This past weekend I attended a viewing party for TEDx Manhattan – Changing the Way We Eat, which was put on by The Foodshed (an awesome local website / group which supports local agriculture). I’ve been huge fan of TED for several years now but this was my first opportunity to watch a livestream with a group context, with individuals who were looking to be inspired and who want to work towards changing the way we eat. I was not disappointed.
Take away what is by default awesome about TED (incredible speakers with inspirational messages and amazing ideas)… and you’re still left with something remarkable. Our party was one of over 135 viewing parties around the world who were simultaneously taking in TEDx Manhattan. Throw in all of the people watching the livestream on their computers at home, and all those who were exposed to those messages in real-time via social media. It scales pretty quickly.
What amazes me is the velocity at which these ideas and experiences can be shared by people all around the world in real-time. We’re hundreds and in many cases thousands of miles apart, but are all sharing the experience. It can be digested, remixed, re-uploaded, amended and shared again in so many forms of media which hopefully will inspire people to act to bring about change on a large scale on issues ranging from sustainable agriculture to factory farms.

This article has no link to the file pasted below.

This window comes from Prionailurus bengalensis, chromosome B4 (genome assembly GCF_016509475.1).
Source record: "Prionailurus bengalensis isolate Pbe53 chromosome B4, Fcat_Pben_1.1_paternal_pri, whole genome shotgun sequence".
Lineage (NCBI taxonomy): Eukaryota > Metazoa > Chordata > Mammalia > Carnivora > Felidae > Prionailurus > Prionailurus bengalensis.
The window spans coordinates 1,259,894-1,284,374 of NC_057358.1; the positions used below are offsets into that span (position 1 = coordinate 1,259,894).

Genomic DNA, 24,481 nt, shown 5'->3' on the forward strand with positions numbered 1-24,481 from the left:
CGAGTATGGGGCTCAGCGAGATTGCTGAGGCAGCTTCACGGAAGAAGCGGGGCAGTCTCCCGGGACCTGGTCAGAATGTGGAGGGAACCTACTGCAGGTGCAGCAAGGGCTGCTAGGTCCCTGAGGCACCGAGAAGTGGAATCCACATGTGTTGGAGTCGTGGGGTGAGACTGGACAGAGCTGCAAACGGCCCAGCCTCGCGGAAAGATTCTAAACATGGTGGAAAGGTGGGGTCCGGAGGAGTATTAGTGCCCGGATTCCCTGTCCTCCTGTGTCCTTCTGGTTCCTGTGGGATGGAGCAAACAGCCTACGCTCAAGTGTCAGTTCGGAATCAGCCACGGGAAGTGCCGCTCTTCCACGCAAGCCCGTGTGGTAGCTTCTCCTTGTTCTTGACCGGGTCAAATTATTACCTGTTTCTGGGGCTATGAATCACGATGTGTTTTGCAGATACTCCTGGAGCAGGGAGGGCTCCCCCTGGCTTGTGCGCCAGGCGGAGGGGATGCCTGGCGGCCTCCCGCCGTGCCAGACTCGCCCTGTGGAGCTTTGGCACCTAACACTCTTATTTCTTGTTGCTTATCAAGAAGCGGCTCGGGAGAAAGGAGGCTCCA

We’ve seen this in Egypt and Tunisia. Now I’m not giving credit to Facebook and Twitter to for starting the revolution – but they were without a doubt the conduit with which people could spread ideas at the speed of light, organize, and get their message out to people around the world. A way for us all to share their experience. I also believe that the speed at which these ideas and movements spread really helped to minimize casualties and violence in Egypt. Speed and communication was everything. And because of this communication, ordinary Egyptians were able to bring down a government that had been in power for 30 years in – about 18 days.
Always remember that these tools work just as well for micro movements as they do for major movements. Are you ideas, content, and brand messages easily shareable? More importantly, are they worthy of being shared?
Speaking of sharable ideas – here’s one talk that was shown during TEDx Manhattan that I especially liked: